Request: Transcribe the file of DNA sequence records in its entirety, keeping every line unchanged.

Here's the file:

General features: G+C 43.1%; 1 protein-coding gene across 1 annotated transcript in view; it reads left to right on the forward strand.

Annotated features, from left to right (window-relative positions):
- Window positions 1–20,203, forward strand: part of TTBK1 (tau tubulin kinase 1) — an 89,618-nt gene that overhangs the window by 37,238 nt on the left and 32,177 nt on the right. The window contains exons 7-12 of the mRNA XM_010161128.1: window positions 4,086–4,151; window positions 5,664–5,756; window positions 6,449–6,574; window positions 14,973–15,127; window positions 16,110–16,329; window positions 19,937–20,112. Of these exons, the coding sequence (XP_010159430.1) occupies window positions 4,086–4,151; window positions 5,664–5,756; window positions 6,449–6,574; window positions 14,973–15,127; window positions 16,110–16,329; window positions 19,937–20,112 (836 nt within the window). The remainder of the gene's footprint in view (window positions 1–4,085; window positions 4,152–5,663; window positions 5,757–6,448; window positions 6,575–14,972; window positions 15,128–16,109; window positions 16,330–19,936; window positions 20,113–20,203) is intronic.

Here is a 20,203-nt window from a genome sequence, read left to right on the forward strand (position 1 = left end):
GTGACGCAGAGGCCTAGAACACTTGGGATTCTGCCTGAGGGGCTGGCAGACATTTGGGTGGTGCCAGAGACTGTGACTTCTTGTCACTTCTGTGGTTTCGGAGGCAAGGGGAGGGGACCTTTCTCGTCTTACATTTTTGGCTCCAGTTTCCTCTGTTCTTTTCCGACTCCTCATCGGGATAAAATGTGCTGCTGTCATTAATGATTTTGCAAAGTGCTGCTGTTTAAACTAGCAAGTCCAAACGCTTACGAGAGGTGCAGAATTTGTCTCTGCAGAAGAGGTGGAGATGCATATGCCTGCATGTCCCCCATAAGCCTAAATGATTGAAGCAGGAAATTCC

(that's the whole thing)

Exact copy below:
General features: G+C 43.1%; 1 protein-coding gene across 1 annotated transcript in view; it reads left to right on the forward strand.

Annotated features, from left to right (window-relative positions):
- Window positions 1–20,203, forward strand: part of TTBK1 (tau tubulin kinase 1) — an 89,618-nt gene that overhangs the window by 37,238 nt on the left and 32,177 nt on the right. The window contains exons 7-12 of the mRNA XM_010161128.1: window positions 4,086–4,151; window positions 5,664–5,756; window positions 6,449–6,574; window positions 14,973–15,127; window positions 16,110–16,329; window positions 19,937–20,112. Of these exons, the coding sequence (XP_010159430.1) occupies window positions 4,086–4,151; window positions 5,664–5,756; window positions 6,449–6,574; window positions 14,973–15,127; window positions 16,110–16,329; window positions 19,937–20,112 (836 nt within the window). The remainder of the gene's footprint in view (window positions 1–4,085; window positions 4,152–5,663; window positions 5,757–6,448; window positions 6,575–14,972; window positions 15,128–16,109; window positions 16,330–19,936; window positions 20,113–20,203) is intronic.

Here is a 20,203-nt window from a genome sequence, read left to right on the forward strand (position 1 = left end):
GTGACGCAGAGGCCTAGAACACTTGGGATTCTGCCTGAGGGGCTGGCAGACATTTGGGTGGTGCCAGAGACTGTGACTTCTTGTCACTTCTGTGGTTTCGGAGGCAAGGGGAGGGGACCTTTCTCGTCTTACATTTTTGGCTCCAGTTTCCTCTGTTCTTTTCCGACTCCTCATCGGGATAAAATGTGCTGCTGTCATTAATGATTTTGCAAAGTGCTGCTGTTTAAACTAGCAAGTCCAAACGCTTACGAGAGGTGCAGAATTTGTCTCTGCAGAAGAGGTGGAGATGCATATGCCTGCATGTCCCCCATAAGCCTAAATGATTGAAGCAGGAAATTCC